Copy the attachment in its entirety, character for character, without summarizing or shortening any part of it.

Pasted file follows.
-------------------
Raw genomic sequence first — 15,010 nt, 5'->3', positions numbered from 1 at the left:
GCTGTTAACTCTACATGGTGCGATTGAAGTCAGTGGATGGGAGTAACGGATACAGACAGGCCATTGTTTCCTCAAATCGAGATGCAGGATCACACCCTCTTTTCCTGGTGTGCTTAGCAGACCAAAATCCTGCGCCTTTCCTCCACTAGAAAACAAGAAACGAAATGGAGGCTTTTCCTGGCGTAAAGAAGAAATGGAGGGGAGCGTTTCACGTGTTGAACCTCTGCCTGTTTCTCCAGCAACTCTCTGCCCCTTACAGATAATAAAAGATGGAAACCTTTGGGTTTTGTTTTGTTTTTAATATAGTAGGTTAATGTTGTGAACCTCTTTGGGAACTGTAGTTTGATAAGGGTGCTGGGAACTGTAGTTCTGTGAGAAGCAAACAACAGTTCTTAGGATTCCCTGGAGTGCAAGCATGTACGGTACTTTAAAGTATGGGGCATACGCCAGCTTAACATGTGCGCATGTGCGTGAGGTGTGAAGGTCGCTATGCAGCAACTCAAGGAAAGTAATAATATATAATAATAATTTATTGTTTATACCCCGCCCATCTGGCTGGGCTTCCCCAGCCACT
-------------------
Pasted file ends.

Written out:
Raw genomic sequence first — 15,010 nt, 5'->3', positions numbered from 1 at the left:
GCTGTTAACTCTACATGGTGCGATTGAAGTCAGTGGATGGGAGTAACGGATACAGACAGGCCATTGTTTCCTCAAATCGAGATGCAGGATCACACCCTCTTTTCCTGGTGTGCTTAGCAGACCAAAATCCTGCGCCTTTCCTCCACTAGAAAACAAGAAACGAAATGGAGGCTTTTCCTGGCGTAAAGAAGAAATGGAGGGGAGCGTTTCACGTGTTGAACCTCTGCCTGTTTCTCCAGCAACTCTCTGCCCCTTACAGATAATAAAAGATGGAAACCTTTGGGTTTTGTTTTGTTTTTAATATAGTAGGTTAATGTTGTGAACCTCTTTGGGAACTGTAGTTTGATAAGGGTGCTGGGAACTGTAGTTCTGTGAGAAGCAAACAACAGTTCTTAGGATTCCCTGGAGTGCAAGCATGTACGGTACTTTAAAGTATGGGGCATACGCCAGCTTAACATGTGCGCATGTGCGTGAGGTGTGAAGGTCGCTATGCAGCAACTCAAGGAAAGTAATAATATATAATAATAATTTATTGTTTATACCCCGCCCATCTGGCTGGGCTTCCCCAGCCACT